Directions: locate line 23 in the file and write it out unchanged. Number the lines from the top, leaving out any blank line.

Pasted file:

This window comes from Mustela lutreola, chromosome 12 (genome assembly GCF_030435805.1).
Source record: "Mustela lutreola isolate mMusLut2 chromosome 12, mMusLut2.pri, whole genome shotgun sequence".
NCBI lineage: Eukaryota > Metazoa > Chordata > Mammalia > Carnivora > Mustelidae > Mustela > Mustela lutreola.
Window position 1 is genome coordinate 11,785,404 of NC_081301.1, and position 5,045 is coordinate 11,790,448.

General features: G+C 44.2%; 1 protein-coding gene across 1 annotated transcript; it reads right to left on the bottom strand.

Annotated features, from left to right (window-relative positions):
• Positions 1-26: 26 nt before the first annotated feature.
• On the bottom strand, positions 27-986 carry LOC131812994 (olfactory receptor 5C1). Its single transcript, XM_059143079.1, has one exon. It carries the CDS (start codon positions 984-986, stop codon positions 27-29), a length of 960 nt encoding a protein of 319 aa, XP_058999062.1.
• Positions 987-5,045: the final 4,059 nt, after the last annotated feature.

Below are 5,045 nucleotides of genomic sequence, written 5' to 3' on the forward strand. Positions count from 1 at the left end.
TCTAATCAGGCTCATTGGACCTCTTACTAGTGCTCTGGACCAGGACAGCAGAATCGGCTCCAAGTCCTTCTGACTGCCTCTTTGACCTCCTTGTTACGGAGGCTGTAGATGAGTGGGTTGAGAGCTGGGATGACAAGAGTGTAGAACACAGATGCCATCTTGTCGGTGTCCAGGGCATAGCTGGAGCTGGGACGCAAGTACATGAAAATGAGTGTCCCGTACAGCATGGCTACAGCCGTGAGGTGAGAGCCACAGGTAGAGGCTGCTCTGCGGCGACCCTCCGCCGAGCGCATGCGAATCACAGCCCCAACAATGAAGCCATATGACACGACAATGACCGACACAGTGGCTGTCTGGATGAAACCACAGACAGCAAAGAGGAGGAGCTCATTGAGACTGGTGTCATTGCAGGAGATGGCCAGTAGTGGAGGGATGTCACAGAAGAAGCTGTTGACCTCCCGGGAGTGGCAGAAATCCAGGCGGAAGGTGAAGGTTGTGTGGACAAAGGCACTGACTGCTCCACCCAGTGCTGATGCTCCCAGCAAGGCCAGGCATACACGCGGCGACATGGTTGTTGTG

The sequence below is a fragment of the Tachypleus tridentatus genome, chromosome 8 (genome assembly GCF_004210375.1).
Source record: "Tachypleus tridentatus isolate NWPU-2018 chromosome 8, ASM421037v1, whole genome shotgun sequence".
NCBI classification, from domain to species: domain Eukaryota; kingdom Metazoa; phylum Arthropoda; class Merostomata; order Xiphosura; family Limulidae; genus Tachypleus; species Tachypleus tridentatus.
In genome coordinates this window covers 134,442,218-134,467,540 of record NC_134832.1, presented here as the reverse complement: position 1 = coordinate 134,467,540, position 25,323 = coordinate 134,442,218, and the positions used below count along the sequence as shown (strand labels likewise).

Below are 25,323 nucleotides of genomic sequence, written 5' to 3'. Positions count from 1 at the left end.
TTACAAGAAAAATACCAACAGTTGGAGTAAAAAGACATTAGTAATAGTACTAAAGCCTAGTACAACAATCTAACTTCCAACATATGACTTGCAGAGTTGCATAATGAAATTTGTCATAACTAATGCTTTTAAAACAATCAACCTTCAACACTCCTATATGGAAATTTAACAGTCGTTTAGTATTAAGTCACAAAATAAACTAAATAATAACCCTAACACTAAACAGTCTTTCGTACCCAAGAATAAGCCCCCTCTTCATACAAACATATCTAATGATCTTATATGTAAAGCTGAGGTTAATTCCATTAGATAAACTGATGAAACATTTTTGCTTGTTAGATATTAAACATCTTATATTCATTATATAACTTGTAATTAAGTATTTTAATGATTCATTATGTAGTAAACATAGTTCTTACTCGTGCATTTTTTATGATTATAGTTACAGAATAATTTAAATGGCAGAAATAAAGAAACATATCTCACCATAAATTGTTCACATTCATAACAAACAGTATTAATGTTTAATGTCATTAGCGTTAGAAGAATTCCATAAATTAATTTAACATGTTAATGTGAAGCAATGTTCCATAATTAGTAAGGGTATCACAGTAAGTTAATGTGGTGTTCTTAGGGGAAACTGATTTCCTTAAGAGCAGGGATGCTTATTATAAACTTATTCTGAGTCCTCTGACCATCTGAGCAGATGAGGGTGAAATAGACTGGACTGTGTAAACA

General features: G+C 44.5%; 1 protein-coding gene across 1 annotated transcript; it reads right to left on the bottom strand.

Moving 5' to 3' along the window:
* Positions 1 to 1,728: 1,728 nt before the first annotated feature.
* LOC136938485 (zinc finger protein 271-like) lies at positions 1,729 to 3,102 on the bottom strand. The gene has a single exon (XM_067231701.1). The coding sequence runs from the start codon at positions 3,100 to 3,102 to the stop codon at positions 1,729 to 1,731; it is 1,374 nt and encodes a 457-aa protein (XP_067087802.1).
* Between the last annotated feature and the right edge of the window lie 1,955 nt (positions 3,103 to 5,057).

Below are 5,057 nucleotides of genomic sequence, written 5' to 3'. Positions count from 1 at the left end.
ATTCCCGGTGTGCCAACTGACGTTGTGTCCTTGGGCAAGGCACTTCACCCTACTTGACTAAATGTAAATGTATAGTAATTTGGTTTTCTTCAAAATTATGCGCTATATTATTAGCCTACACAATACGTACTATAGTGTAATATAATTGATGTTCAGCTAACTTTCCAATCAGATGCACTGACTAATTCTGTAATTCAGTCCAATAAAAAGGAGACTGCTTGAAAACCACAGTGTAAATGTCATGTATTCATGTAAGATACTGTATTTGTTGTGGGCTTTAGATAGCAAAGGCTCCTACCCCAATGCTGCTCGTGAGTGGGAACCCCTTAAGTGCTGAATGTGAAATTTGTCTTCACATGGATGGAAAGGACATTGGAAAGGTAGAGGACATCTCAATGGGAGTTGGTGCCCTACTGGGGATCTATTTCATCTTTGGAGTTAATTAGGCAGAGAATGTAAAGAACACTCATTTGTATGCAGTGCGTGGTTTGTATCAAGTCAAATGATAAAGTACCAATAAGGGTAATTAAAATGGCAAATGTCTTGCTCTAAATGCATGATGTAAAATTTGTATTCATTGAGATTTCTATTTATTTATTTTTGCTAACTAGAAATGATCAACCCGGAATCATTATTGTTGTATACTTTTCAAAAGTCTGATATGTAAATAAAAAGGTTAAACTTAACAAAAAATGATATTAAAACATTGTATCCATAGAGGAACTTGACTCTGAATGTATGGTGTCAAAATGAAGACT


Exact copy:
Below are 5,057 nucleotides of genomic sequence, written 5' to 3'. Positions count from 1 at the left end.